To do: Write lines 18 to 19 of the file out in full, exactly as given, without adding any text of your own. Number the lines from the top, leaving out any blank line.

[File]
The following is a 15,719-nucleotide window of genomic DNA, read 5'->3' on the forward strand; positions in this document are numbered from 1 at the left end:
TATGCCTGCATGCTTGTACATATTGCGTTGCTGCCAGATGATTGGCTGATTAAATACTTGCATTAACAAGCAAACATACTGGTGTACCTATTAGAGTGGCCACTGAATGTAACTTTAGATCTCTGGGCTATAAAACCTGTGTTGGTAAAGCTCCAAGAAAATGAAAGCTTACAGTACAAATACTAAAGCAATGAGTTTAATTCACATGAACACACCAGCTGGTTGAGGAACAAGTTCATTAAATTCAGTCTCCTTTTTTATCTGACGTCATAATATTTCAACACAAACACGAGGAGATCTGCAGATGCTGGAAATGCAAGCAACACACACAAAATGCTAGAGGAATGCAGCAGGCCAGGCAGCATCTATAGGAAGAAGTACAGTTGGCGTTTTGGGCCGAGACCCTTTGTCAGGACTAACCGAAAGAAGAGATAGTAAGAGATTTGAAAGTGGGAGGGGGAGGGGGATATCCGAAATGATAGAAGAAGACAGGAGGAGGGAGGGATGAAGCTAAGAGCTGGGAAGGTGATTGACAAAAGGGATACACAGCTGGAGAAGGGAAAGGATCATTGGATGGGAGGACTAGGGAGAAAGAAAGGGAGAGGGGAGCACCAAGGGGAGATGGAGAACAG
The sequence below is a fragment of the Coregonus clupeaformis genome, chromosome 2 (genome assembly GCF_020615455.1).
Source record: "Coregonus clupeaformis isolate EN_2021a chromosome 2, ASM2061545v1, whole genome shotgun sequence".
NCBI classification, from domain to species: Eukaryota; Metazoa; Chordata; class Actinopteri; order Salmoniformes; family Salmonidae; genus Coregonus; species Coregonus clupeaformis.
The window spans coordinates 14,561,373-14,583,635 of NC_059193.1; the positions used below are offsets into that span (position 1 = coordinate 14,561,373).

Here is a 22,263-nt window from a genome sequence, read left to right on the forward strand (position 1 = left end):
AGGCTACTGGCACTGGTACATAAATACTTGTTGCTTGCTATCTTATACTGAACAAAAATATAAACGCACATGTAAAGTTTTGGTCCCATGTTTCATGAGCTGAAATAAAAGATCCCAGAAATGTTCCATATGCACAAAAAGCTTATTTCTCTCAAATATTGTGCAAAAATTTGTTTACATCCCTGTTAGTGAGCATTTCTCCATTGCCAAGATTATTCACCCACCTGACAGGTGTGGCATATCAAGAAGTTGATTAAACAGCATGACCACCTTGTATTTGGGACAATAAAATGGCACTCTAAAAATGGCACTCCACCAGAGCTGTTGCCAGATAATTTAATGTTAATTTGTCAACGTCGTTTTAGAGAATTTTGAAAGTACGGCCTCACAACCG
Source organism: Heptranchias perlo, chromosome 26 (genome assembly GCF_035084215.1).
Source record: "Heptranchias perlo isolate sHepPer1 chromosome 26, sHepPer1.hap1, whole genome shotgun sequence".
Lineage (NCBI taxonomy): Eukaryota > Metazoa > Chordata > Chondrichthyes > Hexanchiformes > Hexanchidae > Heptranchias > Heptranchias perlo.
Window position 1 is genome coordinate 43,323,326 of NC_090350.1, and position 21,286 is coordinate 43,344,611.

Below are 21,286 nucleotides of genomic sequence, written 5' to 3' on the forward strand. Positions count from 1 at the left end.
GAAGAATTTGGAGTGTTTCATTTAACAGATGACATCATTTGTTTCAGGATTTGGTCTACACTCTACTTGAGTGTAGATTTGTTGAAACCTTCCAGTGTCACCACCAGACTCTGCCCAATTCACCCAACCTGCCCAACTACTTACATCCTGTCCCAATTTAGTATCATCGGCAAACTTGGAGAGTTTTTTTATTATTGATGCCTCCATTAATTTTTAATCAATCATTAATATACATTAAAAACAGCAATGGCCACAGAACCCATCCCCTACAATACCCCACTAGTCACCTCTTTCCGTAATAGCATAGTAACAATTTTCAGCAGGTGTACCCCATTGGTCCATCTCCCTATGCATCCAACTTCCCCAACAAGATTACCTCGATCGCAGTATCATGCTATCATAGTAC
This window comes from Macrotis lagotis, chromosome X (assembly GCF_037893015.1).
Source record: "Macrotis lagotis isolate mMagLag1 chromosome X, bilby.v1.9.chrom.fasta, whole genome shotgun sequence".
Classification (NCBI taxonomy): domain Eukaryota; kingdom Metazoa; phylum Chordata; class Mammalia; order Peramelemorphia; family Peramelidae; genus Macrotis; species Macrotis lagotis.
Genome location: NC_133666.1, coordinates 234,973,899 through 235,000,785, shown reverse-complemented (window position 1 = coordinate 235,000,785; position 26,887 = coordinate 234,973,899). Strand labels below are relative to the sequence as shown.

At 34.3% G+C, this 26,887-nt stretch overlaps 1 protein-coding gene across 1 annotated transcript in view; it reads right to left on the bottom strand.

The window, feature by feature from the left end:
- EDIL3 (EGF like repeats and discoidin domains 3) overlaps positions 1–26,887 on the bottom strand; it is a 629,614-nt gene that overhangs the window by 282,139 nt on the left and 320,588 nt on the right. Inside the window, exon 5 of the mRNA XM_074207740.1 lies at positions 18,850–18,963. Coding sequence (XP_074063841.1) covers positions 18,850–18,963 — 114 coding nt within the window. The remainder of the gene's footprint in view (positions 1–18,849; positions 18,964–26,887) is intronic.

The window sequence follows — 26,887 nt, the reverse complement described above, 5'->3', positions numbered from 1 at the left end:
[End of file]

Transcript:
Genome location: NC_133666.1, coordinates 234,973,899 through 235,000,785, shown reverse-complemented (window position 1 = coordinate 235,000,785; position 26,887 = coordinate 234,973,899). Strand labels below are relative to the sequence as shown.

At 34.3% G+C, this 26,887-nt stretch overlaps 1 protein-coding gene across 1 annotated transcript in view; it reads right to left on the bottom strand.